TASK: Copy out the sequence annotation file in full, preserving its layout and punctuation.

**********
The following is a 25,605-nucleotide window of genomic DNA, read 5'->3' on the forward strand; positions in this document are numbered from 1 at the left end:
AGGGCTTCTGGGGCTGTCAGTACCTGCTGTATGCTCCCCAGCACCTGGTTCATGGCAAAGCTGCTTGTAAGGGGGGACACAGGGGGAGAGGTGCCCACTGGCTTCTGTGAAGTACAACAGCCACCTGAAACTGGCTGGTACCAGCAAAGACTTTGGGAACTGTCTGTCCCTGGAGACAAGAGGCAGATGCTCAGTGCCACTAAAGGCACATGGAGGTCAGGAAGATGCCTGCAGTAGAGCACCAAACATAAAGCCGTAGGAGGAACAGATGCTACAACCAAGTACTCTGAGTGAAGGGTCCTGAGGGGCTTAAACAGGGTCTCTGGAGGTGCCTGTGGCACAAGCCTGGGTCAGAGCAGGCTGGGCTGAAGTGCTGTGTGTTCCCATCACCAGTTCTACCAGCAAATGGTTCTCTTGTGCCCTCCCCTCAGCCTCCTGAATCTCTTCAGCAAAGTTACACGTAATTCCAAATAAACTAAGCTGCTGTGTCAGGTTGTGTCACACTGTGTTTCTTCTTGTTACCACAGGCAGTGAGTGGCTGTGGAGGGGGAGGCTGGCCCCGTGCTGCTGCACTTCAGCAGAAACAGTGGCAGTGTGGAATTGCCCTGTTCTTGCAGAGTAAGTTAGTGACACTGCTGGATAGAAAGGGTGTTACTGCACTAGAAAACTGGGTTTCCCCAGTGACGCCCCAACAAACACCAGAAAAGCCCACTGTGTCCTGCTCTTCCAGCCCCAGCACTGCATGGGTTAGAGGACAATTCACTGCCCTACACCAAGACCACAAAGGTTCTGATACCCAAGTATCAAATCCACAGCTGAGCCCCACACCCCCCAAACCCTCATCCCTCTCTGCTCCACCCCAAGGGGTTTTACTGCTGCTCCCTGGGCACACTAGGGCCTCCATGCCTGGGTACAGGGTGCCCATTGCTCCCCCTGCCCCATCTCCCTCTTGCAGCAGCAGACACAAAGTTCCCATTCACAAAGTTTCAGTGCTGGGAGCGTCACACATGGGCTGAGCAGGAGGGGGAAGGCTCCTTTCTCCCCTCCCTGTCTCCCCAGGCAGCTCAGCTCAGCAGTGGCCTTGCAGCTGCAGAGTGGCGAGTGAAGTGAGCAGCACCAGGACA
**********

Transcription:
The following is a 25,605-nucleotide window of genomic DNA, read 5'->3' on the forward strand; positions in this document are numbered from 1 at the left end:
AGGGCTTCTGGGGCTGTCAGTACCTGCTGTATGCTCCCCAGCACCTGGTTCATGGCAAAGCTGCTTGTAAGGGGGGACACAGGGGGAGAGGTGCCCACTGGCTTCTGTGAAGTACAACAGCCACCTGAAACTGGCTGGTACCAGCAAAGACTTTGGGAACTGTCTGTCCCTGGAGACAAGAGGCAGATGCTCAGTGCCACTAAAGGCACATGGAGGTCAGGAAGATGCCTGCAGTAGAGCACCAAACATAAAGCCGTAGGAGGAACAGATGCTACAACCAAGTACTCTGAGTGAAGGGTCCTGAGGGGCTTAAACAGGGTCTCTGGAGGTGCCTGTGGCACAAGCCTGGGTCAGAGCAGGCTGGGCTGAAGTGCTGTGTGTTCCCATCACCAGTTCTACCAGCAAATGGTTCTCTTGTGCCCTCCCCTCAGCCTCCTGAATCTCTTCAGCAAAGTTACACGTAATTCCAAATAAACTAAGCTGCTGTGTCAGGTTGTGTCACACTGTGTTTCTTCTTGTTACCACAGGCAGTGAGTGGCTGTGGAGGGGGAGGCTGGCCCCGTGCTGCTGCACTTCAGCAGAAACAGTGGCAGTGTGGAATTGCCCTGTTCTTGCAGAGTAAGTTAGTGACACTGCTGGATAGAAAGGGTGTTACTGCACTAGAAAACTGGGTTTCCCCAGTGACGCCCCAACAAACACCAGAAAAGCCCACTGTGTCCTGCTCTTCCAGCCCCAGCACTGCATGGGTTAGAGGACAATTCACTGCCCTACACCAAGACCACAAAGGTTCTGATACCCAAGTATCAAATCCACAGCTGAGCCCCACACCCCCCAAACCCTCATCCCTCTCTGCTCCACCCCAAGGGGTTTTACTGCTGCTCCCTGGGCACACTAGGGCCTCCATGCCTGGGTACAGGGTGCCCATTGCTCCCCCTGCCCCATCTCCCTCTTGCAGCAGCAGACACAAAGTTCCCATTCACAAAGTTTCAGTGCTGGGAGCGTCACACATGGGCTGAGCAGGAGGGGGAAGGCTCCTTTCTCCCCTCCCTGTCTCCCCAGGCAGCTCAGCTCAGCAGTGGCCTTGCAGCTGCAGAGTGGCGAGTGAAGTGAGCAGCACCAGGACA